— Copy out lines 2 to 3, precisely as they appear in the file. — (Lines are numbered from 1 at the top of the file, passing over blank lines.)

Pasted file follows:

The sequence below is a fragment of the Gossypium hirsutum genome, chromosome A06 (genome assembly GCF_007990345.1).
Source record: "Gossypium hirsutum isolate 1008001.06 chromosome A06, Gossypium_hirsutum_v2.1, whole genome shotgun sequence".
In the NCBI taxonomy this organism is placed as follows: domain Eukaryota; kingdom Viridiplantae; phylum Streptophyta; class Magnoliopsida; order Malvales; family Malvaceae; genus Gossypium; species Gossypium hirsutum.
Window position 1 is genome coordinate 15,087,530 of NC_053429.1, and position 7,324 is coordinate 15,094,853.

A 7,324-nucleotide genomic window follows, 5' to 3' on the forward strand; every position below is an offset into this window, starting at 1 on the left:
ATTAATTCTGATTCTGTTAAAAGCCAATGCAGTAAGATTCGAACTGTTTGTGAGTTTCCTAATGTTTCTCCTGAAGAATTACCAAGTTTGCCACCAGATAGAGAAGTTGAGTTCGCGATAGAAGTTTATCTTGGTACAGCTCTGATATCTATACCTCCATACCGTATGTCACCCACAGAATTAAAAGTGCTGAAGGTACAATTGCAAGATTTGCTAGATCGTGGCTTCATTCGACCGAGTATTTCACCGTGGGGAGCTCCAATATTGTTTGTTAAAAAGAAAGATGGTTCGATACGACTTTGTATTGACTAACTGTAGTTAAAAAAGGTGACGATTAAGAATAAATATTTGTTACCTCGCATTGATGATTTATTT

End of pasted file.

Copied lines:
Source record: "Gossypium hirsutum isolate 1008001.06 chromosome A06, Gossypium_hirsutum_v2.1, whole genome shotgun sequence".
In the NCBI taxonomy this organism is placed as follows: domain Eukaryota; kingdom Viridiplantae; phylum Streptophyta; class Magnoliopsida; order Malvales; family Malvaceae; genus Gossypium; species Gossypium hirsutum.